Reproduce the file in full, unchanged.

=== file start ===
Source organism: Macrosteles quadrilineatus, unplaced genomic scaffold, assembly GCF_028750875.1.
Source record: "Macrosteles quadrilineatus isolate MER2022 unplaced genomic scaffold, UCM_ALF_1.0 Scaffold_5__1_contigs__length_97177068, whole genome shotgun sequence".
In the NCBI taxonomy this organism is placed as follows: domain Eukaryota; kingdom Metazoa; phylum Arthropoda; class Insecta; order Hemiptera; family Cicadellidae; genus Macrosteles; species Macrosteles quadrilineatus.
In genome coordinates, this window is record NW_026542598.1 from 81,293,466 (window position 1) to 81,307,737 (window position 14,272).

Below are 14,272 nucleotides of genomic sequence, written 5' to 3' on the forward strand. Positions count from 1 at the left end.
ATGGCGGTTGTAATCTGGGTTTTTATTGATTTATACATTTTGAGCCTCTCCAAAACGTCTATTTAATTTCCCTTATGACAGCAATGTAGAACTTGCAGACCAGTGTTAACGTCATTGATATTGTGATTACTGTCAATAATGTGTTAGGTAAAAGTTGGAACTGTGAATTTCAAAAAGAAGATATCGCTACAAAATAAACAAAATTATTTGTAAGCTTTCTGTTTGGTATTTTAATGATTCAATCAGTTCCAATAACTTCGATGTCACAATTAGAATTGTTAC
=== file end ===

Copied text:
Source organism: Macrosteles quadrilineatus, unplaced genomic scaffold, assembly GCF_028750875.1.
Source record: "Macrosteles quadrilineatus isolate MER2022 unplaced genomic scaffold, UCM_ALF_1.0 Scaffold_5__1_contigs__length_97177068, whole genome shotgun sequence".
In the NCBI taxonomy this organism is placed as follows: domain Eukaryota; kingdom Metazoa; phylum Arthropoda; class Insecta; order Hemiptera; family Cicadellidae; genus Macrosteles; species Macrosteles quadrilineatus.
In genome coordinates, this window is record NW_026542598.1 from 81,293,466 (window position 1) to 81,307,737 (window position 14,272).

Below are 14,272 nucleotides of genomic sequence, written 5' to 3' on the forward strand. Positions count from 1 at the left end.
ATGGCGGTTGTAATCTGGGTTTTTATTGATTTATACATTTTGAGCCTCTCCAAAACGTCTATTTAATTTCCCTTATGACAGCAATGTAGAACTTGCAGACCAGTGTTAACGTCATTGATATTGTGATTACTGTCAATAATGTGTTAGGTAAAAGTTGGAACTGTGAATTTCAAAAAGAAGATATCGCTACAAAATAAACAAAATTATTTGTAAGCTTTCTGTTTGGTATTTTAATGATTCAATCAGTTCCAATAACTTCGATGTCACAATTAGAATTGTTAC